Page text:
“This meeting is being orchestrated by Pyongyang,” he said, “not by Washington.”

Mark Bowden, Stuart Kaufman

​Author Mark Bowden and scholar Stuart Kaufman

Front Page Cafe

Time: 5:30 p.m.
: Monday, April 16, 2018
Place: Upstairs at the Deer Park Tavern, 108 Main St., Newark

The North Korea folder

Mark Bowden: Author and national correspondent for The Atlantic. His most recent article on North Korea was "A Trump-Kim Summit: 'Why the Hell Not?,'" in which he writes that the possible summit is a good news/bad news situation: The two sides may finally talk to each other, but President Trump plans to do it himself.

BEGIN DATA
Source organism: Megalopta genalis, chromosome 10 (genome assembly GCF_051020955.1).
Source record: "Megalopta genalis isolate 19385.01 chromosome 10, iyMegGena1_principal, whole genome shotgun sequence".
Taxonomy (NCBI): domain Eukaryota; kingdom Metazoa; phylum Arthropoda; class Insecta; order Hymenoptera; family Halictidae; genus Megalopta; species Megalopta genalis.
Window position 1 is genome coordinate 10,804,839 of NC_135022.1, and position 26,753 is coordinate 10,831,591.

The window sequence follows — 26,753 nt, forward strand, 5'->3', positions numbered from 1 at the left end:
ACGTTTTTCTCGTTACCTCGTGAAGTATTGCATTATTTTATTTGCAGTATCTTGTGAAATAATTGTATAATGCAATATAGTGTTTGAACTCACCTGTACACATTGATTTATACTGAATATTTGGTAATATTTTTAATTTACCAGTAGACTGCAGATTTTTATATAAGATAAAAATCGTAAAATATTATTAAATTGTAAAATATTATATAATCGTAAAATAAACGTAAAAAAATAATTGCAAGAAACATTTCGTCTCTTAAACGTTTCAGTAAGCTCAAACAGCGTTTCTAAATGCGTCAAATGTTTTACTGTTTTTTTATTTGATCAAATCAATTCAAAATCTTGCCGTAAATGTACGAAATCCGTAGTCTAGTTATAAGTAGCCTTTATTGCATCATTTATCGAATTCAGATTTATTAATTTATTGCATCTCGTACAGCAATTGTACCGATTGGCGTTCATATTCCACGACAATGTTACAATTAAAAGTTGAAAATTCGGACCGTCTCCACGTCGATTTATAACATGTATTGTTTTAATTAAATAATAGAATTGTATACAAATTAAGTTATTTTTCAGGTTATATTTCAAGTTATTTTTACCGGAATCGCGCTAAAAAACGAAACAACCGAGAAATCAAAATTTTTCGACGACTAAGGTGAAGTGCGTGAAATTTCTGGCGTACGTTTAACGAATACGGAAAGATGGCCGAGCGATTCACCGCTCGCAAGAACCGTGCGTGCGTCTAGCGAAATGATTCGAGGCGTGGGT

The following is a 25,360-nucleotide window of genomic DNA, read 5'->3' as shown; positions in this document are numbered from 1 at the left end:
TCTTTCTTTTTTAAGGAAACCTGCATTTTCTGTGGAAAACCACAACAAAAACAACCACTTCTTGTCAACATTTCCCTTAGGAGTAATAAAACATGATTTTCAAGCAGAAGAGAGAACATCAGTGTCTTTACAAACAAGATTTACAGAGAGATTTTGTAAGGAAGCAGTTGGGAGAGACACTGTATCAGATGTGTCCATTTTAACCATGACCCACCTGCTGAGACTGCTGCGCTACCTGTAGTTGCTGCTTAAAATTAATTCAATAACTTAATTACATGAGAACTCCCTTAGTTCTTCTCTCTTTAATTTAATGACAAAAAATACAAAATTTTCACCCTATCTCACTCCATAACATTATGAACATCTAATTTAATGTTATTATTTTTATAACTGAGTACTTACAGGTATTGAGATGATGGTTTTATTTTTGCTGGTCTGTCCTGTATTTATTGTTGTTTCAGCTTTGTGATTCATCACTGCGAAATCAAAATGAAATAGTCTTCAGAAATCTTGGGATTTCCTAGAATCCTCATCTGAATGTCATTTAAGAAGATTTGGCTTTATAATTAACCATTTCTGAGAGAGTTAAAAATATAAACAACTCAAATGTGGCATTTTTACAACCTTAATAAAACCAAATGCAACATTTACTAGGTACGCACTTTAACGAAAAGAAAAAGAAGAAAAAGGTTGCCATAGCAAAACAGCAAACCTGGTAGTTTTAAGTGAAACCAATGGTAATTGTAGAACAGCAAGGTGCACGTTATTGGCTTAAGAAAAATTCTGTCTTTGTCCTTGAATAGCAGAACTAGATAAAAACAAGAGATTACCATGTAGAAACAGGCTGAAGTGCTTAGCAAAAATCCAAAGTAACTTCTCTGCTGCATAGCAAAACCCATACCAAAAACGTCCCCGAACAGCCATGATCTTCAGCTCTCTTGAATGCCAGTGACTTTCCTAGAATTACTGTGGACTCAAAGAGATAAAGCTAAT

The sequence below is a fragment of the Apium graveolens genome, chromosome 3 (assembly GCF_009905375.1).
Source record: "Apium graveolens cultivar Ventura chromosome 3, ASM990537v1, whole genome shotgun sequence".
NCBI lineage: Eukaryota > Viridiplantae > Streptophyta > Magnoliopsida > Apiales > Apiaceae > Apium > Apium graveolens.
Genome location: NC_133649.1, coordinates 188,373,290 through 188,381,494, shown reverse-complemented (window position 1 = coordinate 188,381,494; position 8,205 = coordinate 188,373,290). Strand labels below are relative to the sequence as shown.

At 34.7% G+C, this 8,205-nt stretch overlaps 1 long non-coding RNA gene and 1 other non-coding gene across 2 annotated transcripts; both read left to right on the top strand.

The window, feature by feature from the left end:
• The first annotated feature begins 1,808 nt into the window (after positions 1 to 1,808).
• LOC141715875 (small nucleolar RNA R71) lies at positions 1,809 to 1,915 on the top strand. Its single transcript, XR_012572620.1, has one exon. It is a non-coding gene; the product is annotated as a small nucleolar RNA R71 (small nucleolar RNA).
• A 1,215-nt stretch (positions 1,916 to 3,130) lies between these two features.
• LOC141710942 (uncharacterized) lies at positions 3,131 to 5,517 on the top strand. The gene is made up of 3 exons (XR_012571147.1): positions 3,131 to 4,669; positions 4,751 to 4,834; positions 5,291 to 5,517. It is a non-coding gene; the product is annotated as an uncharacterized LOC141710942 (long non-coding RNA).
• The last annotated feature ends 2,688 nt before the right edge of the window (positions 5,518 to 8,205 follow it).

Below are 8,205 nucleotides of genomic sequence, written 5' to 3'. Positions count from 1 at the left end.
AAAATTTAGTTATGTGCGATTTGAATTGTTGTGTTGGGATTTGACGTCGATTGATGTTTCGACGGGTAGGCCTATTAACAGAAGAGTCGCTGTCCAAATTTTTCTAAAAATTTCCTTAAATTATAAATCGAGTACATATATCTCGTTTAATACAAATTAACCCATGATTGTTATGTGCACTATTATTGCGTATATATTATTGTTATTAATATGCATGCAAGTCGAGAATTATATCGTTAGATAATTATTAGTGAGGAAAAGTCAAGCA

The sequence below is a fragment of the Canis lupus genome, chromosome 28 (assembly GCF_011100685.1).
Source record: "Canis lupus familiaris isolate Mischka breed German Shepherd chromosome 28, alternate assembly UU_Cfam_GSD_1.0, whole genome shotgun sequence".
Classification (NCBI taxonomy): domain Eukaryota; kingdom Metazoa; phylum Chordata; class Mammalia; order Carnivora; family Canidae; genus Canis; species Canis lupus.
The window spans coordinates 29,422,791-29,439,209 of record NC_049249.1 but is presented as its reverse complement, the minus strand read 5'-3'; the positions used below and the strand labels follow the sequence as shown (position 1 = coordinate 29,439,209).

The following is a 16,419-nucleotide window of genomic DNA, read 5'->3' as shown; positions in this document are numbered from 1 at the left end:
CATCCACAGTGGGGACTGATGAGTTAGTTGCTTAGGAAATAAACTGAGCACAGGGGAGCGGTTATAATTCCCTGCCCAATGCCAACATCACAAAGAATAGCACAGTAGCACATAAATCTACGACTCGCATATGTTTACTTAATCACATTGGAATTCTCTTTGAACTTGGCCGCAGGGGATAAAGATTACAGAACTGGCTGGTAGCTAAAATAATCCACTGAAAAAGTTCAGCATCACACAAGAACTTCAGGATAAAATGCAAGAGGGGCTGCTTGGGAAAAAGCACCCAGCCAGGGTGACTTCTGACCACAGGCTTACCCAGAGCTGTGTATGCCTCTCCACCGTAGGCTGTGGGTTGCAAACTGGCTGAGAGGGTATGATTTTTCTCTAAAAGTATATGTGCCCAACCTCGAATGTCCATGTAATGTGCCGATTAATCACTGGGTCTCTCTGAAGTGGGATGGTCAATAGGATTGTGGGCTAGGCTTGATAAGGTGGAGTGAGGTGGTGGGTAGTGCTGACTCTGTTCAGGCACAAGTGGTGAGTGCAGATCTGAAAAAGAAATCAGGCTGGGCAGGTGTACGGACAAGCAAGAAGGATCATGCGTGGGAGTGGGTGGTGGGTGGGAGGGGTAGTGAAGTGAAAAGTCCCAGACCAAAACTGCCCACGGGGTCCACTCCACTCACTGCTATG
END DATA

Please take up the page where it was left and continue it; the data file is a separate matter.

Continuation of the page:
Dr. Stuart Kaufman: Professor of courses in international security affairs, diplomacy, U.S. foreign policy, ethnic conflict and Russian politics. He won a UD Excellence in Scholarship Award in 2017 and published the award-winning Nationalist Passions in 2015.

Story published on 6/2/2018 ; last modified on
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UD experts Stuart Kaufman and Mark Bowden walk the Front Page Cafe through the pros and cons of a Trump-Kim summit. One pro: Neither leader is suicidal.

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Front Page Cafe: The Trump-Kim summit